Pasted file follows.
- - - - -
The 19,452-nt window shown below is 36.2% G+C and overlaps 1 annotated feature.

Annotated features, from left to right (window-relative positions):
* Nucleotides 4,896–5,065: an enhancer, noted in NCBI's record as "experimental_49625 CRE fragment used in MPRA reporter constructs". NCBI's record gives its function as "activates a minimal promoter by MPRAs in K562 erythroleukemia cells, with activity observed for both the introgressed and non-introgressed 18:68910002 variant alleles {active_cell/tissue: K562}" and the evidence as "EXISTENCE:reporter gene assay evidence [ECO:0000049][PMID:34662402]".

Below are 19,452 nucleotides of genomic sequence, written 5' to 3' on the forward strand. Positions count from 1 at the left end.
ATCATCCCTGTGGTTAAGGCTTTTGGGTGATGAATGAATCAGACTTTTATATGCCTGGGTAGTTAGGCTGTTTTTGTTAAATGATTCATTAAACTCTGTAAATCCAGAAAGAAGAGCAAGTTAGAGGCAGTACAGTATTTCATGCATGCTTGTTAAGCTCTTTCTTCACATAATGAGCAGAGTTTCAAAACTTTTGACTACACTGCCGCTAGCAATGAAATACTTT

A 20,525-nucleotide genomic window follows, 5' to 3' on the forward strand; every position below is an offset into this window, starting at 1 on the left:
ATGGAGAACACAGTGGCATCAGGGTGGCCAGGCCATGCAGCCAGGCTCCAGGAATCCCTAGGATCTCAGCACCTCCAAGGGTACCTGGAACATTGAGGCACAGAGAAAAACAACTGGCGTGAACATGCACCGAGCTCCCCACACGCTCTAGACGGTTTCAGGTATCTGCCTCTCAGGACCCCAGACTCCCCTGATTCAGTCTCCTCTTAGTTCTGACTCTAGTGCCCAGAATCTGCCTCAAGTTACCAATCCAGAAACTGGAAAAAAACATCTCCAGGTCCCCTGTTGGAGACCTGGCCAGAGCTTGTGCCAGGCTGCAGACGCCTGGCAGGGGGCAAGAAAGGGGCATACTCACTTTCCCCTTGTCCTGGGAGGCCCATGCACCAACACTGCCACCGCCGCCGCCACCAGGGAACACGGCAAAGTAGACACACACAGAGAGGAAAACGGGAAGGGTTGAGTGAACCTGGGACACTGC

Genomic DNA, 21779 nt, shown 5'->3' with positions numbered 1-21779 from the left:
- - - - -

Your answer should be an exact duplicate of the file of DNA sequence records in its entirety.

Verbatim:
The 19,452-nt window shown below is 36.2% G+C and overlaps 1 annotated feature.

Annotated features, from left to right (window-relative positions):
* Nucleotides 4,896–5,065: an enhancer, noted in NCBI's record as "experimental_49625 CRE fragment used in MPRA reporter constructs". NCBI's record gives its function as "activates a minimal promoter by MPRAs in K562 erythroleukemia cells, with activity observed for both the introgressed and non-introgressed 18:68910002 variant alleles {active_cell/tissue: K562}" and the evidence as "EXISTENCE:reporter gene assay evidence [ECO:0000049][PMID:34662402]".

Below are 19,452 nucleotides of genomic sequence, written 5' to 3' on the forward strand. Positions count from 1 at the left end.
ATCATCCCTGTGGTTAAGGCTTTTGGGTGATGAATGAATCAGACTTTTATATGCCTGGGTAGTTAGGCTGTTTTTGTTAAATGATTCATTAAACTCTGTAAATCCAGAAAGAAGAGCAAGTTAGAGGCAGTACAGTATTTCATGCATGCTTGTTAAGCTCTTTCTTCACATAATGAGCAGAGTTTCAAAACTTTTGACTACACTGCCGCTAGCAATGAAATACTTT

A 20,525-nucleotide genomic window follows, 5' to 3' on the forward strand; every position below is an offset into this window, starting at 1 on the left:
ATGGAGAACACAGTGGCATCAGGGTGGCCAGGCCATGCAGCCAGGCTCCAGGAATCCCTAGGATCTCAGCACCTCCAAGGGTACCTGGAACATTGAGGCACAGAGAAAAACAACTGGCGTGAACATGCACCGAGCTCCCCACACGCTCTAGACGGTTTCAGGTATCTGCCTCTCAGGACCCCAGACTCCCCTGATTCAGTCTCCTCTTAGTTCTGACTCTAGTGCCCAGAATCTGCCTCAAGTTACCAATCCAGAAACTGGAAAAAAACATCTCCAGGTCCCCTGTTGGAGACCTGGCCAGAGCTTGTGCCAGGCTGCAGACGCCTGGCAGGGGGCAAGAAAGGGGCATACTCACTTTCCCCTTGTCCTGGGAGGCCCATGCACCAACACTGCCACCGCCGCCGCCACCAGGGAACACGGCAAAGTAGACACACACAGAGAGGAAAACGGGAAGGGTTGAGTGAACCTGGGACACTGC

Genomic DNA, 21779 nt, shown 5'->3' with positions numbered 1-21779 from the left: